You will probably already know by now if you look at my blog regularly or follow me on any of my social media platforms that Reportage, storytelling through drawing, is my thing! My sketchbook is full of annotated drawings and stories. I seek out projects that enable me to produce reportage work, be it a festival like the Dig The City, a single event or a longer term project such as the development of a building. This week was an exciting ‘first’ for me because I was invited by Greater Manchester Police and Manchester Cathedral to attend a public meeting at the Cathedral On The Street to mark a week of activity associated with Human Trafficking and Modern Day Slavery and to produce a piece of artwork that reflected the event. The meeting brought together senior officers from Greater Manchester Police, including Sir Peter Fahy (on his last week on office as Greater Manchester’s Chief Constable) and the Dean of the cathedral, as well as Manchester-based Rhema Theatre Group, Stop The Traffick, International Justice Mission and members of the public. It was a well-attended meeting and made for interesting debate and discussion about how as citizens of the city, we can all do our bit to help Stop Human Trafficking. This blog documents my process for producing the finished reportage piece and what I learnt along the way.
I arrived at the event early so that I could work out where best to draw from and set myself up. It was a relatively large room, with rows of chairs and a stage in front of glass panels, making for an interesting and light space. I soon realised that there was no optimum location! drawing from the back I was unlikely to see the stage and front action, whereas drawing from the front would mean that not only was I conspicuous, I didn’t have good views of the audience either! In the end I chose to sit to the side of the rows, halfway down. That way, I was relatively out of the way and wasn’t going to nudge and annoy people! Standing up wasn’t really going to be a viable option for the whole session, although it was useful at certain points, so that I could see more.
I was made very welcome by the cathedral staff and was told I could sit where I wanted and move around as I needed to which made me feel a little less awkward although I was vary aware that I didn’t want to appear to obvious or make a commotion! That said, I was introduced by the Dean at the beginning of the meeting and towards the end was invited to share what I had drawn and what I was going to produce! This was a little nerve wracking but because I didn’t know I was going to be asked, there was no time to think about it too much!
My media of choice was a Moleskine A4 watercolour sketchbook, landscape format which I perched on my knee. In hindsight, I would probably not choose to work like this in this type of setting again. A board with paper taped on may well be a lot more manageable. As it was, I ended up with a series of disjointed pages which I then needed to put together afterwards. I used a combination of 0.7 mm 2B pencil and fountain ink (Pelikan M200, fine nib with black desatramentis documents ink and a Carbon platinum pen).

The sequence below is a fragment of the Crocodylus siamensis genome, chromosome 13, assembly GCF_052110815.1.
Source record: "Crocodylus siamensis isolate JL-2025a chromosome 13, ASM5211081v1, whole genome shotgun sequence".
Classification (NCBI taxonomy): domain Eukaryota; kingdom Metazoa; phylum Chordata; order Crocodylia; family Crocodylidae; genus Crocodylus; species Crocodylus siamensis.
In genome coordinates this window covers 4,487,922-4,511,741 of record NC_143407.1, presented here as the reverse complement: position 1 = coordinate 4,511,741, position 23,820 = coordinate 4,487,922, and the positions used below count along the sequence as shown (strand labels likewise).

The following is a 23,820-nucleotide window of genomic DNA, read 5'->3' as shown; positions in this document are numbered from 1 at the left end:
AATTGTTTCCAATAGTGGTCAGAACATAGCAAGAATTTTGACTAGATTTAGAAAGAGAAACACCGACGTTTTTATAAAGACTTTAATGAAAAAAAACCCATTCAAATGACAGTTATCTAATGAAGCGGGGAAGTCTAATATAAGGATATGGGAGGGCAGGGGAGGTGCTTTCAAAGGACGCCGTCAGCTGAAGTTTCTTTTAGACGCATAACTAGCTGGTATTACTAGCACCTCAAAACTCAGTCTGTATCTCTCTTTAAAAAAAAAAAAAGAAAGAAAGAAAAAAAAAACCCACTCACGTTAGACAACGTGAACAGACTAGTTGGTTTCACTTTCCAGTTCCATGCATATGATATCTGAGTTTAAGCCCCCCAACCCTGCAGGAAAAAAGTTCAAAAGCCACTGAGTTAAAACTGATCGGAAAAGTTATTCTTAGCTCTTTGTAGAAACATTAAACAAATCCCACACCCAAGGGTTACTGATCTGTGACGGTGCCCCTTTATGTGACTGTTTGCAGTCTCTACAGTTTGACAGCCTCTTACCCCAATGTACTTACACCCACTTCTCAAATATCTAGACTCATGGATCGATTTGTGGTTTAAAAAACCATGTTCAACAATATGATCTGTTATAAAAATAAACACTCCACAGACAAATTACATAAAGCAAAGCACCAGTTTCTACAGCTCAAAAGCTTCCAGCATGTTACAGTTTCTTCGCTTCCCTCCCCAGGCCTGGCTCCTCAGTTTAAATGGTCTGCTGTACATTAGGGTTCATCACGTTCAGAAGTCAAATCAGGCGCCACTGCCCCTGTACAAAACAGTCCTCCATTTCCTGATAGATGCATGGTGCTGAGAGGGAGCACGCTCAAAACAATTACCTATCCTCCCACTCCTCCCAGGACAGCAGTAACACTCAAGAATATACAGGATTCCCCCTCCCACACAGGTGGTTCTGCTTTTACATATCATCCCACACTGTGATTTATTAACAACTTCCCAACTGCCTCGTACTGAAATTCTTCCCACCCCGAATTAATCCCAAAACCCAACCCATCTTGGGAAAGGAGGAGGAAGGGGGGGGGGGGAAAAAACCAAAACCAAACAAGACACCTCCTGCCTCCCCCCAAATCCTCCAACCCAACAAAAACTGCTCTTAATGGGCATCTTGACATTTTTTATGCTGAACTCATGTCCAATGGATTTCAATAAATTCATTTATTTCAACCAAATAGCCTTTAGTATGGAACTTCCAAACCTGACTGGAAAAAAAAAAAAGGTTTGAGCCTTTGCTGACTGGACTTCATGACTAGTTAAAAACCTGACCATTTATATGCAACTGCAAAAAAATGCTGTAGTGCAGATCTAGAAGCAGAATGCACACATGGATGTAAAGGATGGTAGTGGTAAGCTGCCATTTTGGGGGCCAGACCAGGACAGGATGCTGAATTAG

Drawing the Action
I was able to sketch out the backdrop ahead of the meeting starting so that I could focus on people drawing during the actual session itself. This was very handy as I was keen to provide quite a bit of detail of the backdrop given the uniqueness and interest of the setting. What I didn’t do however was decide on the exact layout of the piece. In hindsight I could have spent time thinking about this but as it was, the layout of the sketchbook didn’t really enable me to do that effectively.
When drawing the audience and the individual speakers, this was reasonably achievable given the timings. Each speaker was talking for about 10 minutes or more, so enough time to do an outline sketch and to write notes as an aide memoire. What was more difficult however was the recording of the 3 theatre pieces. This was because of the rapid changes in movement and angles etc. Because the pieces were shortened forms of a longer play, the amount of changes of pose and action was considerable necessitating a much more shorthand form of recording than usual. I need to get so much better at this! -lots of practice is needed! This type of drawing is not for the feint hearted! As it was I think it would have been better to use ink rather than pencil-the pencil is great for initial gesture but not more.
After the event
I could clearly picture what the finished piece needed to look like by the end of the afternoon but realised I didn’t have it in that format! In addition, given the need for text and images, the A4 size really didn’t give me enough scope so I used an A3 piece of Bockingford, 300 g/m2 and transferred some, but not all of the artwork to it. I just need to get to grips with doing all these steps in process, perhaps using quick thumbnails and then working on the actual piece in situ! This is quite a tall order for me at the moment but hope that with practice the assimilation will come. I also think it depends on the outcome you are trying to produce. Because there were separate elements, it made layout more complicated than if say I was just trying to depict a single image with text. Images were created with fountain pen (as above) and Daniel Smith watercolour applied.
Here is the finished piece. I hope you area able to see how it relates to the original drawings.
In the future I intend to have the finished piece at the end of the session, perhaps with the need to add text or some additional colour, but nothing more. This is all work in progress for me so very much a steep learning curve. This opportunity has taught me a lot and I am thrilled that the clients are delighted with the finished piece. Watch this space for much more reportage work from me!